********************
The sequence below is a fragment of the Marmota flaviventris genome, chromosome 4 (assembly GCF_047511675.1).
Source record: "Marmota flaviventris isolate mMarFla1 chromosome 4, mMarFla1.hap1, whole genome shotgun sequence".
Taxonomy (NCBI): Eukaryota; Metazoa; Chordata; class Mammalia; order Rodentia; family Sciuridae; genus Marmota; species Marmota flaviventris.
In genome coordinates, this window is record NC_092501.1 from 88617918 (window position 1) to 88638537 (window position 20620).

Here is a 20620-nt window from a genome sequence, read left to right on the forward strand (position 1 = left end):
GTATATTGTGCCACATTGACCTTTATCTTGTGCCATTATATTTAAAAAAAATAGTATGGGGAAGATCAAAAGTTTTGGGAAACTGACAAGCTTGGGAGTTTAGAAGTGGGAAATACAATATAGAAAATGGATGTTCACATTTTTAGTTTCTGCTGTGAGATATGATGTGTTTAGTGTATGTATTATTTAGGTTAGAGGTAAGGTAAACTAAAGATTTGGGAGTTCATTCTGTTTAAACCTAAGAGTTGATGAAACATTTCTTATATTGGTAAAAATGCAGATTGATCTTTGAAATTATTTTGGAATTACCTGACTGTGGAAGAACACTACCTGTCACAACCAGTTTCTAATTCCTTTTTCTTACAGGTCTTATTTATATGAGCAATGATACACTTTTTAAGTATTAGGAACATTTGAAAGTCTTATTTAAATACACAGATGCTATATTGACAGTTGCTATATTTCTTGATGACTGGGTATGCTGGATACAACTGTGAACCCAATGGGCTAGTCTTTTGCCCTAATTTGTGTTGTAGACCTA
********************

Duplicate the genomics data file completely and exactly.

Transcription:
The sequence below is a fragment of the Marmota flaviventris genome, chromosome 4 (assembly GCF_047511675.1).
Source record: "Marmota flaviventris isolate mMarFla1 chromosome 4, mMarFla1.hap1, whole genome shotgun sequence".
Taxonomy (NCBI): Eukaryota; Metazoa; Chordata; class Mammalia; order Rodentia; family Sciuridae; genus Marmota; species Marmota flaviventris.
In genome coordinates, this window is record NC_092501.1 from 88617918 (window position 1) to 88638537 (window position 20620).

Here is a 20620-nt window from a genome sequence, read left to right on the forward strand (position 1 = left end):
GTATATTGTGCCACATTGACCTTTATCTTGTGCCATTATATTTAAAAAAAATAGTATGGGGAAGATCAAAAGTTTTGGGAAACTGACAAGCTTGGGAGTTTAGAAGTGGGAAATACAATATAGAAAATGGATGTTCACATTTTTAGTTTCTGCTGTGAGATATGATGTGTTTAGTGTATGTATTATTTAGGTTAGAGGTAAGGTAAACTAAAGATTTGGGAGTTCATTCTGTTTAAACCTAAGAGTTGATGAAACATTTCTTATATTGGTAAAAATGCAGATTGATCTTTGAAATTATTTTGGAATTACCTGACTGTGGAAGAACACTACCTGTCACAACCAGTTTCTAATTCCTTTTTCTTACAGGTCTTATTTATATGAGCAATGATACACTTTTTAAGTATTAGGAACATTTGAAAGTCTTATTTAAATACACAGATGCTATATTGACAGTTGCTATATTTCTTGATGACTGGGTATGCTGGATACAACTGTGAACCCAATGGGCTAGTCTTTTGCCCTAATTTGTGTTGTAGACCTA